A year ago, photographer Cristina Mittermeier’s photograph of a starving polar bear on an ice floe transformed “climate change” from vague concept to horrific and searing reality. For many of the estimated 2.5 billion people the image reached, it was a visceral depiction of this possible, even probable, future.
Mittermeier’s photo underscored the power the image has to irrevocably shift how we think, a power leveraged in No Time, an ambitious, far-reaching exhibition at the McEvoy Foundation for the Arts, organized by curator and Executive Director Susan Miller. The show assembles more than 50 works that illuminate art’s ability to momentarily frame, shape and alter our ideas about the landscape and the natural world around us. Some works might even jar us out of complacency, compelling a deeper humility and perhaps a call to action in our own lives. In Graciela Iturbide’s humble black-and-white photograph, “Mujer Ángel, Desierto de Sonora, México” (Angel Woman, Sonora Desert, Mexico) 1979, a Mexican woman atop a mountain scans a desert landscape, boombox in hand. It’s an apt metaphor for the entire exhibition: we are merely visitors to this landscape, seeking our way, and bringing along our own soundtrack.
Trees loom large in many of the works, serving as graceful subjects, bystanders, or symbols. In “Tetons,” nature’s inherent beauty shines from Lee Friedlander’s barren and snow-drifted trees as they offer a luxuriant, lacy winter curtain. Larry Sultan’s “Backyard Hercules” (2008), by contrast, depicts a homeowner, dwarfed by eucalyptus trees that have showered his residence with their debris, as he hunches over a pool rake in futile ritual. A nearby Mitch Epstein photograph features a gigantic verdant pine that has managed to thrive straddling a cliff, its roots hanging in thin air. Other works mine and subtly mock our tendency to mimic the natural landscape in built environments. In Diane Arbus’ “A lobby in a building, N.Y.C.” (1966), a mundane office building lobby suddenly becomes a bucolic riverbank thanks to the magic of floor-to-ceiling wallpaper.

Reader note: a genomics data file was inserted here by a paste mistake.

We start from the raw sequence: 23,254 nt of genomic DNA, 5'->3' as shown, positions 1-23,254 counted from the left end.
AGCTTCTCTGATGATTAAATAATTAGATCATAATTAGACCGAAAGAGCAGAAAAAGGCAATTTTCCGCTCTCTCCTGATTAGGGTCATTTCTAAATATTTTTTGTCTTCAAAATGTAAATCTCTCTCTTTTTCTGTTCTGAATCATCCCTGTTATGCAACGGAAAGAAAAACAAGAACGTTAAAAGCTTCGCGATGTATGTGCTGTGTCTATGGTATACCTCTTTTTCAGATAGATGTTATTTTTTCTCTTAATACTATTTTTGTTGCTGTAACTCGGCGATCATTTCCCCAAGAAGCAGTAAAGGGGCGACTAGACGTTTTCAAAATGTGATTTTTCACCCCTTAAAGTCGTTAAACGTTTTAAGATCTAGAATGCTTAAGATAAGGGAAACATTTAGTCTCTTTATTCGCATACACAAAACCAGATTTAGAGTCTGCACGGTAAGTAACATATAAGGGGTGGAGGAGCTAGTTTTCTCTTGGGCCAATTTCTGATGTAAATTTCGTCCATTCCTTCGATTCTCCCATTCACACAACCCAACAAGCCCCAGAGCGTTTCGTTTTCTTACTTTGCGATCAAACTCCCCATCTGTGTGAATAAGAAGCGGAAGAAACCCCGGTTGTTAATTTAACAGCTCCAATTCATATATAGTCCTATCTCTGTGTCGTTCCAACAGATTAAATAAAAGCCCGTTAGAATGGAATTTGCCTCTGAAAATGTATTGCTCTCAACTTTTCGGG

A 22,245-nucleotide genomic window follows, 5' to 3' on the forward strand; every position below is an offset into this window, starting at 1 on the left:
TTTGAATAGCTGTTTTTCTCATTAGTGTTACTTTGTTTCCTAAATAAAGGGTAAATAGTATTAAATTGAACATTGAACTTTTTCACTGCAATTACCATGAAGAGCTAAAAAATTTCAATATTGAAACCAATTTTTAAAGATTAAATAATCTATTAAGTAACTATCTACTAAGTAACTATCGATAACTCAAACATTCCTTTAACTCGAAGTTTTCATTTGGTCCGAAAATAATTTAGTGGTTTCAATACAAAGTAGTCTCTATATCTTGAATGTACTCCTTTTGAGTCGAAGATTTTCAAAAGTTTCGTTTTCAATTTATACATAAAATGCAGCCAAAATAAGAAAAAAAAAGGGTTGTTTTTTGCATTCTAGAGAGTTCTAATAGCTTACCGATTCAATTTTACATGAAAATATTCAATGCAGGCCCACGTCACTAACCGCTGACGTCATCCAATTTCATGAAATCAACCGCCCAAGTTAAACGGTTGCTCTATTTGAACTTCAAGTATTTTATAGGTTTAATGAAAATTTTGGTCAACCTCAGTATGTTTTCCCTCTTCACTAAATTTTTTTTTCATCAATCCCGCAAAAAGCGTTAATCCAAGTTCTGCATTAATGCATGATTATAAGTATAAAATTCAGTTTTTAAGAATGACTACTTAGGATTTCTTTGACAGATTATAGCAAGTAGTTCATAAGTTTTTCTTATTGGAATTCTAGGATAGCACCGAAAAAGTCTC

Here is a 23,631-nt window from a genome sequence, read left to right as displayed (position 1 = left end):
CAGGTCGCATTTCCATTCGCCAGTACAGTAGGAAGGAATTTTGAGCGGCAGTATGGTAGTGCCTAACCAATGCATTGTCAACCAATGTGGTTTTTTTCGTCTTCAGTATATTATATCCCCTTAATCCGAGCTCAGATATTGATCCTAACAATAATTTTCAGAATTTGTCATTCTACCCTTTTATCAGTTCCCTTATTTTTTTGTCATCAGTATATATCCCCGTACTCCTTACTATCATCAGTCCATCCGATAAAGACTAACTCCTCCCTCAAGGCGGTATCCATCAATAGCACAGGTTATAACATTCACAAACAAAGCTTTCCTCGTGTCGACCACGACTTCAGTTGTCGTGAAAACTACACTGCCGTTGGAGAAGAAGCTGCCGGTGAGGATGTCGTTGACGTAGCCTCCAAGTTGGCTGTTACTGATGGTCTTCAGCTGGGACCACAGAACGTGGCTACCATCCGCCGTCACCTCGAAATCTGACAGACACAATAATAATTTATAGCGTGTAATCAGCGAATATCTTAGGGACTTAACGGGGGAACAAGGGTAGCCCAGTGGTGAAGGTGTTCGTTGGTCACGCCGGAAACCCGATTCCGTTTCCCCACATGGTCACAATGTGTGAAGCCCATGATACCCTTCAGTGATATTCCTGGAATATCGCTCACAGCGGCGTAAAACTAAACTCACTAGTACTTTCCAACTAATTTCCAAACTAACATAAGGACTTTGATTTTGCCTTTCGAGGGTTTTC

The show’s sculptural works are a highlight. Kim Simonsson’s installations—strange, surreal sculptures of tiny child travelers garbed in exploration gear and covered in bright green moss—appear in all three rooms of the exhibition, extending the notion that we are merely visitors on this planet. Tony Matelli’s stunning “Weed #414” (2018), a painted bronze of a flowering weed (indistinguishable from the real thing), is brilliantly staged in the space, a site-specific intruder appearing to grow out of a crack where the wall meets the floor.
In a companion media exhibition, film curators Kathleen Maguire and Samuel Sharkey assembled an extraordinary collection of 13 films and videos. Many films utilize the lens of abstraction, using technology and the element of time to tap into the seductive geometries and rhythms of natural forms and phenomena: waves, mountains, sun and light. Notable is Jan van IJken’s mesmerizing “The art of flying,” in which tens of thousands of starlings create undulating sculptures in the sky.
One cannot regard this work without the sobering realization that the show’s title really does mean no time; given recent reports, we’ve little more than a decade to shift the habits of the entire planet, or else face its likely demise. In Lars von Trier’s 2011 movie “Melancholia,” a giant silver planet heads towards a deadly collision course with Earth, and one of the characters fashions a flimsy, awkward loop of wire to track the planet’s closeness by its scale in the circle. The loop resembles a lasso, a fitting metaphor for his feeble attempt to contain the inevitable. Like the artwork in No Time, our efforts to frame and contain nature can certainly gift us with beautiful, poetic, indelible moments—but they also remind us that, in reality, nature cannot really be harnessed.